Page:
When to Use Face Masks in Iceland
Among new requirements taking effect in Iceland today, aimed at containing the spread of COVID-19, is the use of face masks when using public transportation.
This new requirement, introduced in Iceland for the first time, has now been explained by authorities in more detail, mbl.is reports.
Such masks, coving the mouth and nose, should be worn under the following circumstances:
-during all scheduled flights - domestic and international
-on board passenger ferries where the 2-meter social distancing rule can’t be observed
-when using other public transportation, if you cannot observe the 2-meter rule
[PLEASE NOTE: Strætó bus company has just announced it will require all passengers to wear face masks - during short local rides as well as longer ones. The company states that the number of its customers has increased to 30,000 a day, making it impossible to ensure a 2-meter distance between passengers.]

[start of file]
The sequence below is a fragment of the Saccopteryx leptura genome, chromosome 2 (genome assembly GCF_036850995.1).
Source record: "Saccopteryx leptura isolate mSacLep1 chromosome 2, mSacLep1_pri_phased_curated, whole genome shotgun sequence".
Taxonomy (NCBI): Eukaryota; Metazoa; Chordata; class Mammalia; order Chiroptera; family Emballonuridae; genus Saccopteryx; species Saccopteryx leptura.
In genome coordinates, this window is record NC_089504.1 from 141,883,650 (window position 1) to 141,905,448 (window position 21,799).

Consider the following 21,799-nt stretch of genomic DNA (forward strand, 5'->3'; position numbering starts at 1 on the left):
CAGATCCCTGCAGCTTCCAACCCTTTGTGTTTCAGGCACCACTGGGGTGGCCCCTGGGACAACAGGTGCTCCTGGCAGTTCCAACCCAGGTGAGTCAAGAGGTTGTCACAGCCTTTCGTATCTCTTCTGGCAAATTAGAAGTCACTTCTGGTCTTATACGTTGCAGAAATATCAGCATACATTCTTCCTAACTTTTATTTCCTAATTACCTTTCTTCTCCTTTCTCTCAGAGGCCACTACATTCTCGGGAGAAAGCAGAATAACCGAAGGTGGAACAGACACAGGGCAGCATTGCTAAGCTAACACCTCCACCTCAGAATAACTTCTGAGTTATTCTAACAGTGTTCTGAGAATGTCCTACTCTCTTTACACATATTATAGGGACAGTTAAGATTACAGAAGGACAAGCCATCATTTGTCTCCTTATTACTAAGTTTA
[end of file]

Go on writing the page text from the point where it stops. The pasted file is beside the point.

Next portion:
[UPDATE August 3: Strætó bus company has retracted its previous statement. It now states it does not require the use of masks on board buses in the capital area, but recommends it if buses are crowded and the 2-meter rule cannot be observed. Furthermore, it recommends that sensitive groups use masks during bus rides. Please note that masks are required on board buses in rural areas.]
-when receiving service that requires proximity to other people, such as in beauty salons, hair salons, massage centers, during physical therapy, ophthalmology, and more.
Children born 2005 or later are not required to wear a face mask.
A list of the new restrictions has now been published in English on government websites.
Detailed information for tourists traveling to Iceland is listed on covid.is.
A list of the latest measures can be viewed on the government’s website.
Finally, precautionary measures are listed on the website of the Directory of Health.
The new restrictions take effect at noon and will be in effect for two weeks. The situation, however, is constantly being reassessed, and the government has indicated that if these measures prove inadequate, restrictions could be tightened even further.